That was my understanding of that comment, as well. “Historical science vs. empirical science” is one of those red-flag terms like “teach the controversy” that indicates an underhanded move (whether intentional or not) to sneak religious belief into science classes. If that wasn’t obvious before, it should be after Bill Nye took down Ken Ham’s rant about that topic. Also, “exercise some critical thinking skills in assessing truth claims of the scientific community” makes me itch. Very similar language is being used in creationist laws and bills all over the country.

  3. Dan Davidson says:

    Can any of us entirely leave our “personal” views behind when we teach? I enjoyed MMBB 154 from Dr. Bohach, and I don’t remember covering much about evolution in that course. So maybe it won’t play much into his teaching.

    • Noah Reid says:

      Dan,
      It may be that you weren’t taught much evolution in that course per se, and I could see how an old school intro microbiology course might not make much reference to evolution, but I think microbiology has been revolutionized over the past decade by the incorporation of high throughput DNA sequencing data. These data can only be interpreted using evolutionary theory assuming common descent. Analyses ranging from the simple identification of microbial species (such as they are) to understanding disease transmission and antibiotic resistance are fundamentally premised on evolutionary biology. I do not want to disparage Dr. Bohach’s course, but it seems to me these topics are of such central importance that they ought to be touched upon in an intro micro course, and any description of them that does not make explicit their evolutionary basis would be counterproductive. So I guess Gordon Wilson’s options are that he can teach a course that avoids evolutionary issues and fails to educate students on some of the hottest current topics in microbiology, he can be our “gold star creationist” and cover them accurately, or he can violate his students first amendment rights by proselytizing for his personal religious views.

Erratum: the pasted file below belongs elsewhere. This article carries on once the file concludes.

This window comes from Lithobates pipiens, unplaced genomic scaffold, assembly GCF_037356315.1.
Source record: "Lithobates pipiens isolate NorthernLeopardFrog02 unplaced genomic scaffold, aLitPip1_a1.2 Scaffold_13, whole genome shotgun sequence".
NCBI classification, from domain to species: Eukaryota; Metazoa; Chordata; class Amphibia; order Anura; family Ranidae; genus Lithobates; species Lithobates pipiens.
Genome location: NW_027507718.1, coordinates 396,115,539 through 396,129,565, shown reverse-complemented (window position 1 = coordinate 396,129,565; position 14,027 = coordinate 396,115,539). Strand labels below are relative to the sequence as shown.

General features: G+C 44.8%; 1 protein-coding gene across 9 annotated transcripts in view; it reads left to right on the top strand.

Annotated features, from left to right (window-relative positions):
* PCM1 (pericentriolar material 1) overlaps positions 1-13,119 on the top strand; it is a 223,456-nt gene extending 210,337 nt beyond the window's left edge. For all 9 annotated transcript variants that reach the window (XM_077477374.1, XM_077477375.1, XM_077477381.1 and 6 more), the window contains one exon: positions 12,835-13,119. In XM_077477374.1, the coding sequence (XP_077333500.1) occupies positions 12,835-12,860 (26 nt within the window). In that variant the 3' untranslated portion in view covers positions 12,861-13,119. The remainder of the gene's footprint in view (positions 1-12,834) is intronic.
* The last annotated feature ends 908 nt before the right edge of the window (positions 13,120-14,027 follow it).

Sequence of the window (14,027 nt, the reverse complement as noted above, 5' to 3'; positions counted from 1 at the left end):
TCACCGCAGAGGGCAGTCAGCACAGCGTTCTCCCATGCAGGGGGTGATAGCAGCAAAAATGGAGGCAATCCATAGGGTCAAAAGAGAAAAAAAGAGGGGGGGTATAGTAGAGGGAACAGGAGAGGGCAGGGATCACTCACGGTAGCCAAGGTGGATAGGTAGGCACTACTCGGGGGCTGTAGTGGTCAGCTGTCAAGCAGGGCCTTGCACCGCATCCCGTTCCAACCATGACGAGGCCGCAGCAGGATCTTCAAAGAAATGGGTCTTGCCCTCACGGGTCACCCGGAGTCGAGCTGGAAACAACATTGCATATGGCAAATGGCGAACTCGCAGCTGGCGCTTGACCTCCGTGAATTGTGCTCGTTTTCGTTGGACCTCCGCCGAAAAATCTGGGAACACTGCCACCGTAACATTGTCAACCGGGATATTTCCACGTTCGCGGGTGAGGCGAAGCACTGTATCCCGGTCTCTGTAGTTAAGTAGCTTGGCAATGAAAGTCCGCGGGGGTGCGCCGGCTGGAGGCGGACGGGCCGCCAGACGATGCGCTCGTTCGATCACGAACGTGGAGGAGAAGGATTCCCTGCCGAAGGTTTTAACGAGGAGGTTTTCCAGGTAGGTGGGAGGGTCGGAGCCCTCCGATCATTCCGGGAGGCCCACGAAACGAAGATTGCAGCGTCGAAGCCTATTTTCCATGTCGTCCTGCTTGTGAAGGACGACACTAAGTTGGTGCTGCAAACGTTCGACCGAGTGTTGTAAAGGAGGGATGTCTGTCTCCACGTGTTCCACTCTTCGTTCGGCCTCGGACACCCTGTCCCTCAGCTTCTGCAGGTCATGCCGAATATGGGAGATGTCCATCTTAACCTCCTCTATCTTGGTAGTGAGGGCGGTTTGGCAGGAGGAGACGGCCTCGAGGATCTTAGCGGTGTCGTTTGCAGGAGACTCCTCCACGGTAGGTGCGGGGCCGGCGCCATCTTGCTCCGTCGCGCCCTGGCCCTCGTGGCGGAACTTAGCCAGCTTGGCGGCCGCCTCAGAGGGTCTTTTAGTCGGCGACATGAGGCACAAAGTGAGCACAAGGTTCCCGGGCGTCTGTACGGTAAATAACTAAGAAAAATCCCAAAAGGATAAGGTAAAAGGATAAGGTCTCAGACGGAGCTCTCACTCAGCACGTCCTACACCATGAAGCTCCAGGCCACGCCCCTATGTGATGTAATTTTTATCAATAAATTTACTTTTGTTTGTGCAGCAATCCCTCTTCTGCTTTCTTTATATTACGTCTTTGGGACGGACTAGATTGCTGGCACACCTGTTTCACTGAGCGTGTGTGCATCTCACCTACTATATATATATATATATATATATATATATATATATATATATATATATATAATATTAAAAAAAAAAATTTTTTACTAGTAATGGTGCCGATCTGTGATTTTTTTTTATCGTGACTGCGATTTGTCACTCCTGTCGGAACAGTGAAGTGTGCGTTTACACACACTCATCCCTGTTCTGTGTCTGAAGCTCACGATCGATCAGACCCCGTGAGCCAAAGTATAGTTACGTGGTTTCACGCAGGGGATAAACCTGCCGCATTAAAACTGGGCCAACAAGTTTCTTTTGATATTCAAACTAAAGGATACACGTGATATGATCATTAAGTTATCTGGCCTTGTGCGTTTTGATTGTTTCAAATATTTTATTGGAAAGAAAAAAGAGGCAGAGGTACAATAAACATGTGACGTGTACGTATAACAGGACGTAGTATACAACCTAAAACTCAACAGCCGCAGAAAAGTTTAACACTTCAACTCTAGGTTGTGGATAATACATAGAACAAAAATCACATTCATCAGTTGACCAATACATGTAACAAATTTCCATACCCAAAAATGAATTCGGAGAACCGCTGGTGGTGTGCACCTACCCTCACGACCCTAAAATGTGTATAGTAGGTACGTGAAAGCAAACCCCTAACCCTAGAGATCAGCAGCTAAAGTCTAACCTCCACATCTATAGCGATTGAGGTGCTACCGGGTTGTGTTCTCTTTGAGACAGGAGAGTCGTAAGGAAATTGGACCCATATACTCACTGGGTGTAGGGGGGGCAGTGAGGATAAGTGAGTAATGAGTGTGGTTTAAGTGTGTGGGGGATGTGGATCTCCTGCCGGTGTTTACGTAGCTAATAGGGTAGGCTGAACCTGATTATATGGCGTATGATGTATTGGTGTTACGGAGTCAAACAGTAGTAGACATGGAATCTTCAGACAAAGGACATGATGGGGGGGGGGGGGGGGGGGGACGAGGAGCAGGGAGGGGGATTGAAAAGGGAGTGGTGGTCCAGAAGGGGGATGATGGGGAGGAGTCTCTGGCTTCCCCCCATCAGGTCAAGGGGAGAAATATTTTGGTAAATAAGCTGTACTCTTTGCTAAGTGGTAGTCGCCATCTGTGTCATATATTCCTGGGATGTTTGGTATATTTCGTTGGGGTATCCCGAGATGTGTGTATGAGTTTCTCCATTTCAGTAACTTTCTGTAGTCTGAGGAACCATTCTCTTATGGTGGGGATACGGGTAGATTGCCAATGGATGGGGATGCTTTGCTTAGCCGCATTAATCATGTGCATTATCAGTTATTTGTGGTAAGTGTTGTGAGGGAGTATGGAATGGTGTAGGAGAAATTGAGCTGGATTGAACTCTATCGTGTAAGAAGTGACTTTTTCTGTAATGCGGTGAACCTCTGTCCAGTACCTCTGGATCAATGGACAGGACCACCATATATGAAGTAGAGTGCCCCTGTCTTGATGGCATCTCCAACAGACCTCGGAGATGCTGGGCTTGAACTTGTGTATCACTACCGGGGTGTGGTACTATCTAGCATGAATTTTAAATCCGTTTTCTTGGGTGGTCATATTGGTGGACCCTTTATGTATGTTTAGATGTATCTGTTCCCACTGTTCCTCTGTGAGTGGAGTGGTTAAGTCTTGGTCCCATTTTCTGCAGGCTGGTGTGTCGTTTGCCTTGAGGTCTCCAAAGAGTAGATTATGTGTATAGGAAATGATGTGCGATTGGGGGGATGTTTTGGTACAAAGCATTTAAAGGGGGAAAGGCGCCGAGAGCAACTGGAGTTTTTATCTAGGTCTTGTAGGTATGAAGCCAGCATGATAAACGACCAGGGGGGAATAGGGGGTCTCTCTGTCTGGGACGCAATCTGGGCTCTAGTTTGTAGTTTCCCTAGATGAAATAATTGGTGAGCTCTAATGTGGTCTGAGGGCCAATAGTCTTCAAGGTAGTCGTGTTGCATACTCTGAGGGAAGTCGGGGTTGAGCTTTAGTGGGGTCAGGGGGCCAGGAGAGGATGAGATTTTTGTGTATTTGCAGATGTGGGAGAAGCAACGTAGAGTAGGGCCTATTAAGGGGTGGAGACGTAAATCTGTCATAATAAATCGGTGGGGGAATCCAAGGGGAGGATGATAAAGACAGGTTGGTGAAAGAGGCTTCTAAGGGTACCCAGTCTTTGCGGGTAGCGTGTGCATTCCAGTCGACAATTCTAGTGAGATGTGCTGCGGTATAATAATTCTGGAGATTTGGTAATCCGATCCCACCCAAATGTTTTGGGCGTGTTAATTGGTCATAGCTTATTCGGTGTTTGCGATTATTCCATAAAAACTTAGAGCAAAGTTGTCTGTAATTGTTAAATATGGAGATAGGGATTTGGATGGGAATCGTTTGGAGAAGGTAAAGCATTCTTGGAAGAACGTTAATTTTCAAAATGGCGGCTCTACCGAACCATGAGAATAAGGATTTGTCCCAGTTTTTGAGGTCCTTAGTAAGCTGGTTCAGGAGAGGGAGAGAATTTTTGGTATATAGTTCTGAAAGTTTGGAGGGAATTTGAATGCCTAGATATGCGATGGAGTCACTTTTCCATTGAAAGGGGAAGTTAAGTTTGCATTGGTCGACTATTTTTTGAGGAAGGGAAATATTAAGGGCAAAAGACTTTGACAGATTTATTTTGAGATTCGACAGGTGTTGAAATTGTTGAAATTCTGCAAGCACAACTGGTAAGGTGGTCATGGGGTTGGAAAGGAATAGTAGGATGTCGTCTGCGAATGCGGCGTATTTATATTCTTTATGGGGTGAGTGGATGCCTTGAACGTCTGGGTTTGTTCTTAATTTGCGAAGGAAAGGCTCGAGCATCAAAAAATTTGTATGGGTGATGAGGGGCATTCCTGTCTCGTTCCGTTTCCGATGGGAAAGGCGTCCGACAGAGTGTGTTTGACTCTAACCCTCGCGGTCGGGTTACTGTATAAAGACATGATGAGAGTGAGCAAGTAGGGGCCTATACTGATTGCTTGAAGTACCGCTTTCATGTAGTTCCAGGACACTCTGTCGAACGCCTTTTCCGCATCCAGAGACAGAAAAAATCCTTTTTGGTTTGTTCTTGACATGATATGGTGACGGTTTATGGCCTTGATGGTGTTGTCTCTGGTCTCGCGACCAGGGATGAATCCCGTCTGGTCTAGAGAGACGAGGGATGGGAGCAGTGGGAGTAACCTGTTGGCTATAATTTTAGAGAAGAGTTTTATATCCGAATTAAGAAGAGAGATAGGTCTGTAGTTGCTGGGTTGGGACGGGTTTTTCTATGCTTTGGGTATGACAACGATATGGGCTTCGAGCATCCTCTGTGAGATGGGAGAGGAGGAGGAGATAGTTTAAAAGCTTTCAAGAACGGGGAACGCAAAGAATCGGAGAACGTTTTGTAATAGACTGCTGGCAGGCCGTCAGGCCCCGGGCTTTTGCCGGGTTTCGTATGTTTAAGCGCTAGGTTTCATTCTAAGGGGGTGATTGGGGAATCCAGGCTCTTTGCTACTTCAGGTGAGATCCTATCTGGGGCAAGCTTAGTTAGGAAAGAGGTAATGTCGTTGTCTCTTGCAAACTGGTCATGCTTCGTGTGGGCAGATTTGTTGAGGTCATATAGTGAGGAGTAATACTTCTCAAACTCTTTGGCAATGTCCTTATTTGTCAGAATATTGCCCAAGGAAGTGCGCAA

• Chris Smith says:

      Here is what the American Society of Microbiology says about the extent to which evolution should be taught in Microbiology:

      “Evolution is the foundation of modern biology, and this is certainly true for microbiology. The fundamental principles of evolution are critical to our understanding of microbial processes in agriculture, chemistry, ecology, geology, health and medicine, and industry”

      It is perplexing then, that evolution would not be covered much in a basic microbiology course. Regardless of who was teaching it, the omission of this ‘fundamental’ concept seems like a significant gap.

  4. Cathy Newman says:

    FWIW, my former cardiologist in Alabama was a young earth creationist and tried to tell me that antibiotic resistance was bogus (and couldn’t even accurately explain the concept when I pressed him). I never took a microbiology class, but wouldn’t the curriculum cover topics like evolution of antibiotic resistance, evolution of viruses like HIV, etc.? I would be most interested to know Wilson’s opinions about such relevant concepts — does YEC extend to microbiota, or is that “okay evolution” because we can see it happen in real time?

    • Reid Brennan says: